Effect of shear schedule on particle size, density, and structure during flocculation in stirred tanks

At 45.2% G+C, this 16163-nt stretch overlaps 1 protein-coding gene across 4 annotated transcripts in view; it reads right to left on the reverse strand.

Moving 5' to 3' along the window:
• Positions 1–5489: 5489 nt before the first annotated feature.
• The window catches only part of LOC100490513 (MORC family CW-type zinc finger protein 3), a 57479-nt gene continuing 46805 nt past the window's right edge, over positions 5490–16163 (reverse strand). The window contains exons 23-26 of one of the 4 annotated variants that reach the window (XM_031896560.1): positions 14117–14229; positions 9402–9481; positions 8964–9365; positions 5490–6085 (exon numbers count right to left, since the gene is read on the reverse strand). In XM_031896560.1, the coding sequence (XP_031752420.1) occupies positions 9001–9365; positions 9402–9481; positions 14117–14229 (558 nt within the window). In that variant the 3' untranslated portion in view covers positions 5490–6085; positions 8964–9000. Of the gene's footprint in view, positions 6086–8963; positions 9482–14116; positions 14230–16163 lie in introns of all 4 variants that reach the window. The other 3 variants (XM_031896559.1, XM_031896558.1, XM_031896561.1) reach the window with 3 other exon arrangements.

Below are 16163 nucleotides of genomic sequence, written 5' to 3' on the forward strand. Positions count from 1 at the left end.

The effect of shear history on the evolution of the polystyrene—alum floc size, density, and structure is investigated by small-angle light scattering during cycled-shear and tapered-shearflocculation in a stirredtank using a Rushton impeller. First, various sampling schemes are experimentally evaluated. The floc structure is characterized by the mass fractal dimension, Df, and the relative floc density. During turbulent shearflocculation, small floc structures are shown to be more open (Df = 2.1) than larger floc structures (Df = 2.5) as a result of shear-induced restructuring during steady state attainment. Flocs produced by cycled-shearflocculation are grown at shear rate G-50 s−1 for 30 min, are fragmented at Gb = 100, 300, or 500 s−1 for one minute, and then are regrown at G = 50 s−1. This shearschedule decreases the floc size but compacts the floc structure. When flocs are produced by gradual reduction of the shear rate from G-300 to 50 s−1 (tapered-shearflocculation), smaller though equally dense flocs are produced compared with cycled-shearflocculation. The cycled-shearflocculation method produces the largest flocs with the highest potential for sedimentation when the fragmentation shear rate is Gb = 300 s−1.